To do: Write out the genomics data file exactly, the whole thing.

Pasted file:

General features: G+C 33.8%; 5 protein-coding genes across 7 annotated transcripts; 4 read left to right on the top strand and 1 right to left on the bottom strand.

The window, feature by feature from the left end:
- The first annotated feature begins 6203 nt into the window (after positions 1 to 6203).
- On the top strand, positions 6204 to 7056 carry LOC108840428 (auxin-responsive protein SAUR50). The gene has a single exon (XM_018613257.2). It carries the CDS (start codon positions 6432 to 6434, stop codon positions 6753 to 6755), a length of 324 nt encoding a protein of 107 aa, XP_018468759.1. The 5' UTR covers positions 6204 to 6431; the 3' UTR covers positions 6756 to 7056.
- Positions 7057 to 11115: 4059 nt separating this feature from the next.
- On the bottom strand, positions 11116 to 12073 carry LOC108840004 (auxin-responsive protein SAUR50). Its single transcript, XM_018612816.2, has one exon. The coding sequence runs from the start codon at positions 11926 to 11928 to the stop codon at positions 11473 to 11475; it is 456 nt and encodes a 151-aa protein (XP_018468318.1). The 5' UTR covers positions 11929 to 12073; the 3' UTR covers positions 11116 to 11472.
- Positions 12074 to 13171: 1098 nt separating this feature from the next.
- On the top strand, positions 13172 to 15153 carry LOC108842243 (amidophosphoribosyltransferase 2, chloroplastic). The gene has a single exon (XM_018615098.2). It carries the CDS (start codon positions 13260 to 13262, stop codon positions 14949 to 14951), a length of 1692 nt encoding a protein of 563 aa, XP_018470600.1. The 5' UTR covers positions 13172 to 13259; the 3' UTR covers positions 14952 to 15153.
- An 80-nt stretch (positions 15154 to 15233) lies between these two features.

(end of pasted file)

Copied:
General features: G+C 33.8%; 5 protein-coding genes across 7 annotated transcripts; 4 read left to right on the top strand and 1 right to left on the bottom strand.

The window, feature by feature from the left end:
- The first annotated feature begins 6203 nt into the window (after positions 1 to 6203).
- On the top strand, positions 6204 to 7056 carry LOC108840428 (auxin-responsive protein SAUR50). The gene has a single exon (XM_018613257.2). It carries the CDS (start codon positions 6432 to 6434, stop codon positions 6753 to 6755), a length of 324 nt encoding a protein of 107 aa, XP_018468759.1. The 5' UTR covers positions 6204 to 6431; the 3' UTR covers positions 6756 to 7056.
- Positions 7057 to 11115: 4059 nt separating this feature from the next.
- On the bottom strand, positions 11116 to 12073 carry LOC108840004 (auxin-responsive protein SAUR50). Its single transcript, XM_018612816.2, has one exon. The coding sequence runs from the start codon at positions 11926 to 11928 to the stop codon at positions 11473 to 11475; it is 456 nt and encodes a 151-aa protein (XP_018468318.1). The 5' UTR covers positions 11929 to 12073; the 3' UTR covers positions 11116 to 11472.
- Positions 12074 to 13171: 1098 nt separating this feature from the next.
- On the top strand, positions 13172 to 15153 carry LOC108842243 (amidophosphoribosyltransferase 2, chloroplastic). The gene has a single exon (XM_018615098.2). It carries the CDS (start codon positions 13260 to 13262, stop codon positions 14949 to 14951), a length of 1692 nt encoding a protein of 563 aa, XP_018470600.1. The 5' UTR covers positions 13172 to 13259; the 3' UTR covers positions 14952 to 15153.
- An 80-nt stretch (positions 15154 to 15233) lies between these two features.